Conservatives and Geopolitical Change
What is the conservative to do,” Henry Kissinger asked in an essay in 1954, “in a revolutionary situation?” In a stable order, conservatism is in a sense unnecessary, Kissinger wrote, because society’s cohesion makes a revolutionary challenge unthinkable. But once a viable alternative to the prevailing order appears, conservatism’s role becomes at once necessary and difficult — necessary because without it there is nothing to curb the destructive effects of precipitous change; difficult because, in the course of defending what was formerly assumed to be permanent, “the conservative position comes to be dominated by its reactionary — that is, counter-revolutionary — wing” and thus deepens the very social schisms that it is conservatism’s role to prevent.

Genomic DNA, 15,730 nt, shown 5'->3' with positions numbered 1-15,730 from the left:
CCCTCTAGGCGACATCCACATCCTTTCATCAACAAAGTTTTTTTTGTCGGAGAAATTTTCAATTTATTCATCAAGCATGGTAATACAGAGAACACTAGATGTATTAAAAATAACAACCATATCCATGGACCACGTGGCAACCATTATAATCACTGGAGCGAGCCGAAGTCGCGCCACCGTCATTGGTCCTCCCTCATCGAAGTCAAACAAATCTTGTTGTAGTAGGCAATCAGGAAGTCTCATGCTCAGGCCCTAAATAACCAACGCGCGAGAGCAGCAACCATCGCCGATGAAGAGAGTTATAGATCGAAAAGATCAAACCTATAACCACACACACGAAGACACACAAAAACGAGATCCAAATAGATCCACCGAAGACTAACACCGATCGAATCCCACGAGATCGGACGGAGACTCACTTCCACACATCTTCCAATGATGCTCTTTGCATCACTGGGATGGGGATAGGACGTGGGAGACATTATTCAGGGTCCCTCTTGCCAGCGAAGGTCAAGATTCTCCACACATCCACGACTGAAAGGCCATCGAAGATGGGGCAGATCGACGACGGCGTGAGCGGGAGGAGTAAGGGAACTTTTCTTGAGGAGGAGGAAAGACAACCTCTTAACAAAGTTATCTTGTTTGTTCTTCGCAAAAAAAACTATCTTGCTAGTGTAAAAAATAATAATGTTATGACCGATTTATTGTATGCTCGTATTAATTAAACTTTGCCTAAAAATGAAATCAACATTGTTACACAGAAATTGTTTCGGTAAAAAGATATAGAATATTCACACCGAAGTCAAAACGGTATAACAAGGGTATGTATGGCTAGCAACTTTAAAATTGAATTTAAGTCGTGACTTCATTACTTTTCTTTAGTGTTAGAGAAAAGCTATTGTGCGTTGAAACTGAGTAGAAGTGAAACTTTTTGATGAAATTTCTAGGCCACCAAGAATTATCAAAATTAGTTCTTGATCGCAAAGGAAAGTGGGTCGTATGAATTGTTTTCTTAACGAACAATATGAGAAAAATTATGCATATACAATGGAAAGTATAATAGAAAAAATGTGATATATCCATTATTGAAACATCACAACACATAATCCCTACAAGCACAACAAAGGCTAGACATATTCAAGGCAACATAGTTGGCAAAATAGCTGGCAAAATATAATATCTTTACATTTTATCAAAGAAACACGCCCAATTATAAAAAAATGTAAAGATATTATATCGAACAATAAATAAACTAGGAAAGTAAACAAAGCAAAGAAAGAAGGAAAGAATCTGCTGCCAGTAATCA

Kissinger saw two possible answers to this problem, embodied respectively by the 18th-century British statesman Edmund Burke and the 19th-century Austrian statesman Klemens von Metternich. Burke’s answer to the conservative dilemma was to avoid irremediable schisms by mediating and moderating the forces of change; to fight revolution not with counterrevolution but with a slow rear-guard action that softens its edges, rendering change less destructive to the polity. This, Kissinger said, was historical conservatism — “to fight for conservatism in the name of history, to reject the validity of the revolutionary challenge because of its denial of the temporal aspect of society and the social contract.” Metternich’s answer was different — he did not want to tame revolution but to make it impossible; to govern, as he put it, “so as to avoid a situation in which concessions become necessary.” This was rational conservatism — “to fight for conservatism in the name of reason, to deny the validity of the revolutionary question on epistemological grounds, as contrary to the structure of the universe.”